What’s UNC’s future in the ACC amidst conference realignment?

AMELIA ISLAND — An hour into Monday’s presentation by NCAA president Charlie Baker, North Carolina athletic director Bubba Cunningham ducked out to take a phone call.

It’s the type of mundane administrative act that would normally be easy to ignore at an event like the ACC’s spring meetings. But these are not normal times for the ACC or one of the biggest wild cards in college sports.

Hours before league meetings began at The Ritz-Carlton, North Carolina’s board of trustees held its own meeting about the budget. The remarks in Chapel Hill sounded a lot like the remarks at Florida State meetings that preceded its lawsuit against the ACC.

FSU athletic director Michael Alford in February 2023: “(We) cannot be $30 million behind every year compared to our peers.”

North Carolina trustee Dave Boliek on Monday: “It’s not getting any better in terms of funding and our ability to fund and compete at the highest level with the current amount of resources that our athletic department generates, with the amount of money that we receive or do not receive from the ACC.”

FSU trustee Deborah Sargeant in August: “We don’t want to have to do this, but we have to do what it takes to compete.”

North Carolina trustee Vinay Patel on Monday: “The expectation is enormous from an alumni side, and we need to make sure that we’re doing right by what we have, and then moving forward what are we going to need?”

If that wasn’t clear enough, Boliek told Raleigh’s WRAL-TV he’s advocating for a move to a richer league.

“We need to do everything we can to get there ...” Boliek said. “I think all options are on the table.”

Which — combined with trustees’ concerns about the Tar Heels’ athletic budget and the administrator who oversees it — made Cunningham’s seven-minute phone call seem much more interesting than it probably was.

It must be noted, too, that Cunningham accused FSU of “barking” instead of simply leaving the league and moving on. Those didn’t sound like the comments of an administrator looking to exit and clash with the comments of trustees (plural) who aren’t bullish on the ACC.

What does all this mean? Maybe nothing. But maybe a lot.

Though FSU and Clemson are the ACC’s football powers, the Tar Heels might be a bigger target for the Big Ten and/or SEC. North Carolina has premier academics and basketball. The state is the third-fastest growing in the country, ranks ninth in total population and doesn’t have a presence from either of the Power Two (yet).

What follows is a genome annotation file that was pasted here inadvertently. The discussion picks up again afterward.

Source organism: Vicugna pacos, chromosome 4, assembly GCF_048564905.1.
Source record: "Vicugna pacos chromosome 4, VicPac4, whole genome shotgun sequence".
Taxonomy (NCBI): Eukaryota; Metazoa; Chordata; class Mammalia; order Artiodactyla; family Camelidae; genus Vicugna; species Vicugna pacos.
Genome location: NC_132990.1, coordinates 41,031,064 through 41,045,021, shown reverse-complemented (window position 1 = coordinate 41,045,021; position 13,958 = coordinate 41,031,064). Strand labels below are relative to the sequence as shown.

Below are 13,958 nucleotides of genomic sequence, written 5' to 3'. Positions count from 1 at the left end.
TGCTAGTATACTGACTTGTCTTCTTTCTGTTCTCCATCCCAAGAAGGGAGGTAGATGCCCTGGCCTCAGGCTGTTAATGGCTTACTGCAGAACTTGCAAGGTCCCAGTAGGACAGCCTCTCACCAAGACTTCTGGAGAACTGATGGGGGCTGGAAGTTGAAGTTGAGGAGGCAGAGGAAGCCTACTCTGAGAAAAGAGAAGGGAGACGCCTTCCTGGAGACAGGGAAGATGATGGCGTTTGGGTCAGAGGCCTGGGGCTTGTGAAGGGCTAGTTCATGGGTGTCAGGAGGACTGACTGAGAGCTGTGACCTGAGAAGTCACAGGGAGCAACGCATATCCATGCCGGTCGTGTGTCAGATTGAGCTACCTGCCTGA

If North Carolina is seriously considering an exit, the school’s tactics have been relatively quiet. The Tampa Bay Times requested the contracts of any legal firms the school has used to explore conference realignment. The school said last week it had “no existing or responsive University records subject to disclosure” under the state’s public records law. UNC hasn’t clarified if that means the school hasn’t hired any outside attorneys or if its contracts are shielded from disclosure.

Regardless, North Carolina is the soul of the ACC. Perhaps the league could survive without FSU and Clemson. But if the Tar Heels take Tobacco Road out of town to the Big Ten or SEC, all bets are off.

That’s all context for what bubbled up at UNC’s trustees meeting and boiled over into the lobby of the ACC meetings. When a conference’s viability is in question, every mundane word or action gets magnified.

Like an AD stepping out to answer the phone.

Kicking off

ESPN announced some early kickoff times and TV information for the fall:

• FSU vs. Georgia Tech (Ireland): noon Aug. 24, ESPN

• Miami at Florida: 3:30 p.m. Aug. 31, ABC

• Boston College at FSU: 7:30 p.m. Sept. 2 (Monday), ESPN

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